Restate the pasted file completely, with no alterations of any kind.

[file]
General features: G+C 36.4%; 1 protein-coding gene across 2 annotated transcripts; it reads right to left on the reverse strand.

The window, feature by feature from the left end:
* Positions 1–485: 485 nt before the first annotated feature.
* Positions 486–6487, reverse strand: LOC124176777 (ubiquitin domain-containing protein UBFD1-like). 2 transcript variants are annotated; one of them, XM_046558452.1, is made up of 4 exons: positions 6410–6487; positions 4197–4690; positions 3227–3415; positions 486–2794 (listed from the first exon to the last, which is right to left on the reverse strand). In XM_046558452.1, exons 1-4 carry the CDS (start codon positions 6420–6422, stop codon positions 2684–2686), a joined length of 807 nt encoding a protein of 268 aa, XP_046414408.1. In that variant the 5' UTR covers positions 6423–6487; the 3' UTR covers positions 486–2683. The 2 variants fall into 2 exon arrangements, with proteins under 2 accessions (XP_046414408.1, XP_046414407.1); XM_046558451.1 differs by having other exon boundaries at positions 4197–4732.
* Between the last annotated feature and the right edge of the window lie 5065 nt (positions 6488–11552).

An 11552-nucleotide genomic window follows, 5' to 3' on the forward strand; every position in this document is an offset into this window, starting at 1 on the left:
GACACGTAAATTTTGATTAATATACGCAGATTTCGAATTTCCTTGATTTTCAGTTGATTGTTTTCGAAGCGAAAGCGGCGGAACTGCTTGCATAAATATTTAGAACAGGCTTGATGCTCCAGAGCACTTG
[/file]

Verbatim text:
General features: G+C 36.4%; 1 protein-coding gene across 2 annotated transcripts; it reads right to left on the reverse strand.

The window, feature by feature from the left end:
* Positions 1–485: 485 nt before the first annotated feature.
* Positions 486–6487, reverse strand: LOC124176777 (ubiquitin domain-containing protein UBFD1-like). 2 transcript variants are annotated; one of them, XM_046558452.1, is made up of 4 exons: positions 6410–6487; positions 4197–4690; positions 3227–3415; positions 486–2794 (listed from the first exon to the last, which is right to left on the reverse strand). In XM_046558452.1, exons 1-4 carry the CDS (start codon positions 6420–6422, stop codon positions 2684–2686), a joined length of 807 nt encoding a protein of 268 aa, XP_046414408.1. In that variant the 5' UTR covers positions 6423–6487; the 3' UTR covers positions 486–2683. The 2 variants fall into 2 exon arrangements, with proteins under 2 accessions (XP_046414408.1, XP_046414407.1); XM_046558451.1 differs by having other exon boundaries at positions 4197–4732.
* Between the last annotated feature and the right edge of the window lie 5065 nt (positions 6488–11552).

An 11552-nucleotide genomic window follows, 5' to 3' on the forward strand; every position in this document is an offset into this window, starting at 1 on the left:
GACACGTAAATTTTGATTAATATACGCAGATTTCGAATTTCCTTGATTTTCAGTTGATTGTTTTCGAAGCGAAAGCGGCGGAACTGCTTGCATAAATATTTAGAACAGGCTTGATGCTCCAGAGCACTTG